Yes, in a general sense LLCs have one layer of tax and C-corps have two. That is another reason why (as stated above), LLCs have become a very dominant legal structure, not just for simple companies but also for many large businesses as well. Again, though, context is key. The “additional layer” of tax that corporations face is on net profits; after accounting for expenses, including salaries. No net profits, no corporate tax. So if a startup is going to be generating substantial profits (taxed once) with the end-goal of distributing those profits to shareholders (taxed again at individual level) as a dividend, the two layers are a problem.
But how many high-growth tech startups do you know that, instead of reinvesting profits for growth, pay profits out as dividends? Not many; certainly not in the first 5-10 years of the company’s life. Most high-growth tech startups deliberately operate at a net loss for a very long period of time, and therefore (i) aren’t worrying about taxes on net profits, and also (ii) are taking advantage of those losses at the corporate level in a way that may not be even use-able on the individual level. This, btw, is also why S-corps are usually not very helpful for tech startups either.
And to add an additional wrinkle: in an acquisition, corporations often have the ability to do tax-deferred stock swaps, whereas LLCs don’t. So, in short, the “LLCs save a lot of taxes” perspective, while generally correct, is usually misapplied to tech startups by people who simply don’t do enough startup/vc work to give sound advice. Yes, VCs often push companies to be C-Corps (read the background articles), but VCs are hardly the only reason why the C-Corp structure is used in tech.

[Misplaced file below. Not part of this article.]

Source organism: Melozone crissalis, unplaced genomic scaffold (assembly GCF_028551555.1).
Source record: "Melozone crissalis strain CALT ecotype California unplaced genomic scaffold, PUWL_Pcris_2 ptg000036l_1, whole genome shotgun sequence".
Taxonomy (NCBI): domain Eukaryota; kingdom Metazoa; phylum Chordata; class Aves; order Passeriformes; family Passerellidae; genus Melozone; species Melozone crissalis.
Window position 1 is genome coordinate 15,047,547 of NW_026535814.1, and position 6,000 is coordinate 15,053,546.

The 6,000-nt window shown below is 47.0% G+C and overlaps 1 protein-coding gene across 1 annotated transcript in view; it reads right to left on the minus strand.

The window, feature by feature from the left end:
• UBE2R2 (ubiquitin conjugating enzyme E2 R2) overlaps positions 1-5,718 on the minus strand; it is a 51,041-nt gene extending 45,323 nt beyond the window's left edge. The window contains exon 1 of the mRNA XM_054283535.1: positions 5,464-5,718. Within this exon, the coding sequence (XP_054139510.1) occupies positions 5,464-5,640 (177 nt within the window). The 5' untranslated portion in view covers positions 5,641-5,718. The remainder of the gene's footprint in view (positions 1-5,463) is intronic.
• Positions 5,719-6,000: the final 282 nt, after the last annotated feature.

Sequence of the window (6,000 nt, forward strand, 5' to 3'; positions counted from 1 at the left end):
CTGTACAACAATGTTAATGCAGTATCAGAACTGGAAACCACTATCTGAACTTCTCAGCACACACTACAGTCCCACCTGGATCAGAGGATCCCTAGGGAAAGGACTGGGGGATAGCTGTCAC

LLCs therefore make sense for tech startups that:
(i) expect substantial net profits very early on;
(ii) aren’t planning on raising institutional venture capital, and/or
(iii) aren’t planning on using equity to compensate a lot of people.
Lots of net profits early on (rare)? The single layer of tax may be worth it, and even institutional VCs sometimes are willing to accept the complexity of an LLC to take advantage of the tax savings. Not planning on raising VC money any time soon? Other types of non-tech investors are usually more comfortable with LLCs than VCs are. Not planning on paying your employees with equity? Then you’ll avoid the tax nightmare of issuing LLC equity to dozens/hundreds of people.
Few tech startups fit the above scenario, and that’s why few are LLCs. The classic tech startups that operate (rationally) as LLCs are bootstrapped/self-funded software and app companies with no plans to scale very quickly with outside capital, and large “marketplace” startups for which the actual investment in the technology is minimal relative to the large amount of revenue/profit pushed through the marketplace. For almost everyone else, C-corps are king, and for good reason.
p.s. I am not your tax lawyer, and am not pretending to know the right answer for your specific company. The above is just general knowledge; not legal advice. If you rely exclusively on a blog post to determine your legal structure, without talking to a professional to understand your context, you’ve taken on the risk of screwing it up.